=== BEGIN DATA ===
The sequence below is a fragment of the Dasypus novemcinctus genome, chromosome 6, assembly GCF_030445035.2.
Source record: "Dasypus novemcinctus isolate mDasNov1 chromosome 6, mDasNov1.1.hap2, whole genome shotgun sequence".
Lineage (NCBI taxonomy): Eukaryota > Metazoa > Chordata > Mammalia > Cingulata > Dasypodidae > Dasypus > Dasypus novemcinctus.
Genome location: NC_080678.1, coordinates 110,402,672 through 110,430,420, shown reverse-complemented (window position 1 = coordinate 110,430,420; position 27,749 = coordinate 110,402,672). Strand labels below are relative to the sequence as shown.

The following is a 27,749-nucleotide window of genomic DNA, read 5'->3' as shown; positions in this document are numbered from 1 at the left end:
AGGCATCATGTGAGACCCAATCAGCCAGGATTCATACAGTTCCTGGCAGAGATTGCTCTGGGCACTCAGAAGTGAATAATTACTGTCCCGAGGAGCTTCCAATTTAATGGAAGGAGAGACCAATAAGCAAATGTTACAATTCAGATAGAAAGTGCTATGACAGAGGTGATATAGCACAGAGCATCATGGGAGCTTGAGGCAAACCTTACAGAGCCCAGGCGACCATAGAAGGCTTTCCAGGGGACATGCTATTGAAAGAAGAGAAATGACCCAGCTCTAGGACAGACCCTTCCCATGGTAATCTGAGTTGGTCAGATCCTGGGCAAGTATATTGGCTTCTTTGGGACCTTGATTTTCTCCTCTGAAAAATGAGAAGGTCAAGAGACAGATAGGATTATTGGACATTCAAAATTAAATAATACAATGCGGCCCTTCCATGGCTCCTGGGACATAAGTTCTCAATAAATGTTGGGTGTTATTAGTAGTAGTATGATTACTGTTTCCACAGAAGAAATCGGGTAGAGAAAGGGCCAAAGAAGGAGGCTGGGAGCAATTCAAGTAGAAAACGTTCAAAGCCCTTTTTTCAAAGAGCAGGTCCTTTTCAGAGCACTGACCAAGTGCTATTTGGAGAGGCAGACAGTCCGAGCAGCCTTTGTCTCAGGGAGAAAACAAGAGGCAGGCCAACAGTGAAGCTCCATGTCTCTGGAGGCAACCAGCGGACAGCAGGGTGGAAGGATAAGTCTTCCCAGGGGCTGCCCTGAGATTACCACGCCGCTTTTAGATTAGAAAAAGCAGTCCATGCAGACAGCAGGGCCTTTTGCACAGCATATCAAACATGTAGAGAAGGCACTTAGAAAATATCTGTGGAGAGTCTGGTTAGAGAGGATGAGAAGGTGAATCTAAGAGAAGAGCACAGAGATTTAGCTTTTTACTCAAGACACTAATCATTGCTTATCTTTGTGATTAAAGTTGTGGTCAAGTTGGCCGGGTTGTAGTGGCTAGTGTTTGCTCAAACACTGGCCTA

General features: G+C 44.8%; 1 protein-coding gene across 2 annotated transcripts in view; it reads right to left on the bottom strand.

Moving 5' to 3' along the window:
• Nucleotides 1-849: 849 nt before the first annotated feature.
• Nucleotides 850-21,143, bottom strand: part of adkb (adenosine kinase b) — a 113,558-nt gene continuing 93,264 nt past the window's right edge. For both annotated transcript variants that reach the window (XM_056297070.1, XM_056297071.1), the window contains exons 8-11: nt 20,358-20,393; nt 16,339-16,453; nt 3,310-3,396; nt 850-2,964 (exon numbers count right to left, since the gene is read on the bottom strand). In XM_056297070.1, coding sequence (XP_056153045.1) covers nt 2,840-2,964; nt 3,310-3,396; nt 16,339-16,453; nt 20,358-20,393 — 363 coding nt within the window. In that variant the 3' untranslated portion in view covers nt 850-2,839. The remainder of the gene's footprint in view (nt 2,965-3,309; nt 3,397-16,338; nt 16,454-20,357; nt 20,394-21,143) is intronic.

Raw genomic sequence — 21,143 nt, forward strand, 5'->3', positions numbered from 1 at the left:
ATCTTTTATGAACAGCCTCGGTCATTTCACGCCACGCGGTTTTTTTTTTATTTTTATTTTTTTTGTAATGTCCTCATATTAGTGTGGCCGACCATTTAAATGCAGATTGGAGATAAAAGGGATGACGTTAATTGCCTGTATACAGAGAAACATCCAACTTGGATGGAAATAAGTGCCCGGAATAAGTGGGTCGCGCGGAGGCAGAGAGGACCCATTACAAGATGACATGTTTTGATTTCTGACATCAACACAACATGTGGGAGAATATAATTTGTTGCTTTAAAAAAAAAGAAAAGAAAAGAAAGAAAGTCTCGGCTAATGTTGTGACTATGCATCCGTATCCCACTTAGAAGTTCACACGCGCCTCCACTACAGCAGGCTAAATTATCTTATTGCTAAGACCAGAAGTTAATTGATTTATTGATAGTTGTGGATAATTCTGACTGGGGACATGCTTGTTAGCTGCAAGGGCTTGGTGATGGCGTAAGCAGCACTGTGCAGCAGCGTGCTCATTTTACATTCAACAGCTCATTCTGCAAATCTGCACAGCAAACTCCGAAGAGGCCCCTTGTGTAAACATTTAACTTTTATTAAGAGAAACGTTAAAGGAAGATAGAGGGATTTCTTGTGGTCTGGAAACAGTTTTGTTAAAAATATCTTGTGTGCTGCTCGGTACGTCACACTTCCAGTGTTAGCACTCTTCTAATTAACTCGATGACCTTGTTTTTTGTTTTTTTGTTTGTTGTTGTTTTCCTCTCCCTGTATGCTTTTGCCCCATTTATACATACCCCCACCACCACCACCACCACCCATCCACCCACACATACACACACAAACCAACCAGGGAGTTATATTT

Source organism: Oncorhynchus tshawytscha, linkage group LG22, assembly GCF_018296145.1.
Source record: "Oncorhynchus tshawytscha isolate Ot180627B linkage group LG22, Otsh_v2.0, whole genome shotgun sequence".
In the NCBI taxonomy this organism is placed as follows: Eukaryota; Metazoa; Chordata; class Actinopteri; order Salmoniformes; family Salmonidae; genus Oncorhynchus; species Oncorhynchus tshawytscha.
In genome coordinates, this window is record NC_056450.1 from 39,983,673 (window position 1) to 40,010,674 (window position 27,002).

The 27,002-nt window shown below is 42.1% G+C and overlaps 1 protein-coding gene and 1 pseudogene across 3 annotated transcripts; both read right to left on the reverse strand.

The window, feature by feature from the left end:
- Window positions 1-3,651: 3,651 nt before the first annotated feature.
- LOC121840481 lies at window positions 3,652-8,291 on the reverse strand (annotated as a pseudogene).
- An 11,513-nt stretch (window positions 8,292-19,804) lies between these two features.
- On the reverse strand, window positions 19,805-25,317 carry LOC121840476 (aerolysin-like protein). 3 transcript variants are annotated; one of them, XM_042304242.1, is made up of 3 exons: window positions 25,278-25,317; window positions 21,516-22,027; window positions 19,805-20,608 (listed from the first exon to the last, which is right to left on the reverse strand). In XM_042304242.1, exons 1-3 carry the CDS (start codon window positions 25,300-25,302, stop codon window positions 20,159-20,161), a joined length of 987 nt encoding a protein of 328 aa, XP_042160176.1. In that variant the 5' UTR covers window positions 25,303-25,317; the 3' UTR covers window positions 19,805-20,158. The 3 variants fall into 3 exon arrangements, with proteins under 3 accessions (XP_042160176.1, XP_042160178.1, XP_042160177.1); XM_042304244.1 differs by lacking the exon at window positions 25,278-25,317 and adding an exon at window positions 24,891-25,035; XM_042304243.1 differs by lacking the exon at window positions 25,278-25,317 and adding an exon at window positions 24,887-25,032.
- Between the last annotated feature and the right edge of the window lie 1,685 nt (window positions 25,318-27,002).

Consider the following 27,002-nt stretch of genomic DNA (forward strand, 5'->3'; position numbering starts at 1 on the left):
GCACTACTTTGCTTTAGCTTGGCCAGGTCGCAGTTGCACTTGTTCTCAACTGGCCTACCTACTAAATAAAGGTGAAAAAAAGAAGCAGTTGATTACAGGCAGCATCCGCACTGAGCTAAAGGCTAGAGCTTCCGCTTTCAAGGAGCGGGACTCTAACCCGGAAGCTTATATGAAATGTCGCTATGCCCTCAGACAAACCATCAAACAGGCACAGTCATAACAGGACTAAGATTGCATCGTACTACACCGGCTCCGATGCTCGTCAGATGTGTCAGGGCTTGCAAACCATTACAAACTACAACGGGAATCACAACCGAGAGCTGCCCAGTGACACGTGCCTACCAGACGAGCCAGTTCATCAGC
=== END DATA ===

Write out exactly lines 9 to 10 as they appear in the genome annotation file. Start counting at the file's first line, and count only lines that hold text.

• Nucleotides 1-849: 849 nt before the first annotated feature.
• Nucleotides 850-21,143, bottom strand: part of adkb (adenosine kinase b) — a 113,558-nt gene continuing 93,264 nt past the window's right edge. For both annotated transcript variants that reach the window (XM_056297070.1, XM_056297071.1), the window contains exons 8-11: nt 20,358-20,393; nt 16,339-16,453; nt 3,310-3,396; nt 850-2,964 (exon numbers count right to left, since the gene is read on the bottom strand). In XM_056297070.1, coding sequence (XP_056153045.1) covers nt 2,840-2,964; nt 3,310-3,396; nt 16,339-16,453; nt 20,358-20,393 — 363 coding nt within the window. In that variant the 3' untranslated portion in view covers nt 850-2,839. The remainder of the gene's footprint in view (nt 2,965-3,309; nt 3,397-16,338; nt 16,454-20,357; nt 20,394-21,143) is intronic.